education.govt.nz

Speed Meets help students find pathways to employment

Issue: Volume 99, Number 15

Posted: 18 September 2020
Reference #: 1HABH7

Getting a foot in the door with a preferred employer is a genuine opportunity for students participating in Speed Meets, the event where employers and students ‘match’ to talk about jobs on offer.

A Speed Meet session in Kaitaia was beneficial for both students and employers.

A Speed Meet session in Kaitaia was beneficial for both students and employers.

Caprice Te Wake, 17, was apprehensive about signing up for Speed Meets: she found the prospect of face-to-face meetings with a string of local employers nerve-racking. 

“At first I was too nervous,” says the Year 13 Northland student. But after pushing through her hesitation, Caprice is keen to encourage other students to take up the challenge. 

“It was such a confidence booster for me. It’s like role playing but real, and it left me feeling really good about myself.”

Speed Meets is a recruitment event matching high school leavers with local employers. Each young person has a series of five-minute meetings with employers seeking staff; some wind up with dream jobs – and all come away with job interview skills and a better idea of potential career paths. 

Part of the Reform of Vocational Education ‘Events that connect Schools, Communities and Employers’, the Speed Meets run in September when students are through mock exams and focusing on next steps. 

“It’s also a good time for businesses thinking about preparing for Christmas rushes,” says Jess Kean from event organisers Education to Employment.

Point of difference

Jess says Speed Meets differs from other in-school recruiting events in that it gives young people the opportunity to explore local career options that they might not have considered before. 

“Every young person meets every employer, then they complete a ‘match’ and can connect afterwards.  

“We have had young people coming in saying that they want to be a lawyer because that’s what others have told them, then discover a passion for hotel management after meeting an employer. 

“And of course, it provides employers with the opportunity to meet a wide range of young people who are actively looking for employment and opportunities.”

Caprice’s teacher at Te Kura Taumata O Panguru, Nadine Scully, praises Speed Meets for providing genuine employment opportunities for students. 

“Our rangatahi need a lot of practice with real-world interviews and having Speed Meets come to Kaitaia meant our students had access. They were very shy to start off but after two or three interviews they were smiling, sharing and showing employers images of themselves. Afterwards, one of them said, ‘Whaea, he’s my whanaunga’.”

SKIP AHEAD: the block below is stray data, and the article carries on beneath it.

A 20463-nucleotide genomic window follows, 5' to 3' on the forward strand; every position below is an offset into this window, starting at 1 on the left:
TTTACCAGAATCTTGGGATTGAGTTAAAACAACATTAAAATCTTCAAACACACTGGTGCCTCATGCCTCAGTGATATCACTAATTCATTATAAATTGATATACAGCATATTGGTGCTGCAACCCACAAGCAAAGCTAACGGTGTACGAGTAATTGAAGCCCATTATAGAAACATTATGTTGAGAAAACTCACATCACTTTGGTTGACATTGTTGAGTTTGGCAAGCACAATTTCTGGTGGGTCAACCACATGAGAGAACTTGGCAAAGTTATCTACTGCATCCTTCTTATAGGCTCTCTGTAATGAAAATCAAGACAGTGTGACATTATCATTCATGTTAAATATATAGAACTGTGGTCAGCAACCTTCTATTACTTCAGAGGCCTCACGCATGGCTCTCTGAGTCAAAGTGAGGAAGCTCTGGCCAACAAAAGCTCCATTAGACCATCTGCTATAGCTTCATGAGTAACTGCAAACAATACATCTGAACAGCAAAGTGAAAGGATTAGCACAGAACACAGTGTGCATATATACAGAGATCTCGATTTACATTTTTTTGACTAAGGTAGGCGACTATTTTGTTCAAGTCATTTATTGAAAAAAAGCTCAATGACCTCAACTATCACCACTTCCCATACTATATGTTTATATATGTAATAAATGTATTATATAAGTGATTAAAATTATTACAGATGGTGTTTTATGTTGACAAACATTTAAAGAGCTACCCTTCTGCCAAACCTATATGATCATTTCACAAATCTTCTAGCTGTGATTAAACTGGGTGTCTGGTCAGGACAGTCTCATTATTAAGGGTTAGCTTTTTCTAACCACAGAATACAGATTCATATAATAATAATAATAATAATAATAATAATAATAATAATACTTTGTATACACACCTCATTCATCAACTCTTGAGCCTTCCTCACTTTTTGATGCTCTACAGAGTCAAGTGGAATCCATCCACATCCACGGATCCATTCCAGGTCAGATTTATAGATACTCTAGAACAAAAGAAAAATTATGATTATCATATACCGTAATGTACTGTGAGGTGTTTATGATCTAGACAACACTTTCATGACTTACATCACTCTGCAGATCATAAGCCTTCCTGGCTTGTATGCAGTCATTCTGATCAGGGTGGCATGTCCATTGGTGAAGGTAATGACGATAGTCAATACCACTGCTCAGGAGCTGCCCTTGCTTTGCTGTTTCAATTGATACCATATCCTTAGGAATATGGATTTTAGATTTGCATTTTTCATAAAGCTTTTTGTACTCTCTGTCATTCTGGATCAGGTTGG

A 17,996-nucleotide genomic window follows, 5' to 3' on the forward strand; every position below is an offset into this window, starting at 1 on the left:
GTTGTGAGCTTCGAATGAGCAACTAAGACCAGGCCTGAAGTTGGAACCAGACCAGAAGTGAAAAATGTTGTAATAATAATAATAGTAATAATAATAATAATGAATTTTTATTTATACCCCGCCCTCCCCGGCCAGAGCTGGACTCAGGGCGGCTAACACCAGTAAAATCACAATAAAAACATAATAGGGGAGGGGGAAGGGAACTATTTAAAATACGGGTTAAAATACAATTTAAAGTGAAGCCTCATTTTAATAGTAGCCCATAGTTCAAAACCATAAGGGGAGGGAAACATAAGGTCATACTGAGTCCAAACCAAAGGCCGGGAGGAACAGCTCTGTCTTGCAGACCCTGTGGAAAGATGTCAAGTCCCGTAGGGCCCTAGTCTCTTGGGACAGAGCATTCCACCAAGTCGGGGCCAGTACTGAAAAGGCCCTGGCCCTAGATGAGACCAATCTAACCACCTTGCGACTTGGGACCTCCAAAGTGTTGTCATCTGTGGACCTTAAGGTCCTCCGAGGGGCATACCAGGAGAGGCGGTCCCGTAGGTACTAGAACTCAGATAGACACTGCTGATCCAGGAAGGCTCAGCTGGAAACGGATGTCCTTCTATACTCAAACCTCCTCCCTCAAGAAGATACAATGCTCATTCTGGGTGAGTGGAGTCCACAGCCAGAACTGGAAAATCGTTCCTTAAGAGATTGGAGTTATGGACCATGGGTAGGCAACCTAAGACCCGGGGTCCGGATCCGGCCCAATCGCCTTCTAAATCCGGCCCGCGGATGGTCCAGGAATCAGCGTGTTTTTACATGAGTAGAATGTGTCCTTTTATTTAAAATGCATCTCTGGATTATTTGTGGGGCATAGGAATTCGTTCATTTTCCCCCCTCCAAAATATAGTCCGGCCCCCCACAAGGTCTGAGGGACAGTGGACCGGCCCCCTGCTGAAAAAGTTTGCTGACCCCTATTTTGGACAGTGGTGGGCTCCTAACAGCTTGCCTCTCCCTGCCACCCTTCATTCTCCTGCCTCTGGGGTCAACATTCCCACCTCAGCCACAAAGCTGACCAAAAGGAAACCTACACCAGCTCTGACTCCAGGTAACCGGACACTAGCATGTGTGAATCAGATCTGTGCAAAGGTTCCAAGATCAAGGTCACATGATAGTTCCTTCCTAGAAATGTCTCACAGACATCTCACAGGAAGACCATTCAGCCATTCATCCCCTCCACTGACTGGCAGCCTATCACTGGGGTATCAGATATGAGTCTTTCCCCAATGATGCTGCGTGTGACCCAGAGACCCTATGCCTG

Life-changing matches

A successful ‘match’ can be life-changing. A 2019 UNICEF report, Unpacking School to Work Transition, says that moving into employment is a critical juncture in a young person’s life and has far-reaching consequences regarding employment, wellbeing, social connectedness and standard of living. 

“In particular, the first years on the labour market set the precedent for future employment and earnings trajectories. Further, school-to-work transition matters for economic and societal wellbeing.  

“Limited economic prospects, on the other hand, lead to a mass of frustrated youth and high rates of youth migration to urban areas or other countries, with ensuing humanitarian risks.” 

Positive employer feedback

Feedback from Speed Meet employers is very positive. “Our first Northland event in 2018 was a one-off in Whangarei with 12 employers and 40 students, and this year we have expanded to four Northland locations involving 40 employers, 21 schools and 200 students,” says Jess. 

Speed Meets are organised regionally with one school hosting and surrounding kura and schools invited to join. 

“We have had many matches over the last couple of years: Keith Andrew Trucks, NZ Refining, Clements Contractors and Northland Toyota have all employed apprentices from Speed Meet events.”

Russell Newson from Keith Andrew Trucks says Speed Meets are the most efficient and effective way of recruiting appropriate young people. He has recruited many young people into the business’ work experience programme as a direct result of Speed Meets.

“Speed Meets works for us because we get to know the young person through them attending a pre-trade course and work experience with us, better than the other recruitment options we have. If they show good work ethic they are halfway there in being offered an apprenticeship. They get to taste the hours we work – 6.30am to 5pm – and the heavy lifting; they get very tired as they are used to school hours. 

“We can’t take them all on, but we are happy to pass on references for students who we believe would make good employees.  

“We have one apprentice with us as a direct result from Speed Meet 2018, two students with us for work experience following Speed Meet 2019, and already we’ve spoken with parents of students we’ve met at this year’s event.”

Visit the Education to Employment page(external link) on the Ministry of Education website to find Speed Meets and other school trades events in your region.

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BY Education Gazette editors
Education Gazette | Tukutuku Kōrero, reporter@edgazette.govt.nz

Posted: 9:01 am, 18 September 2020

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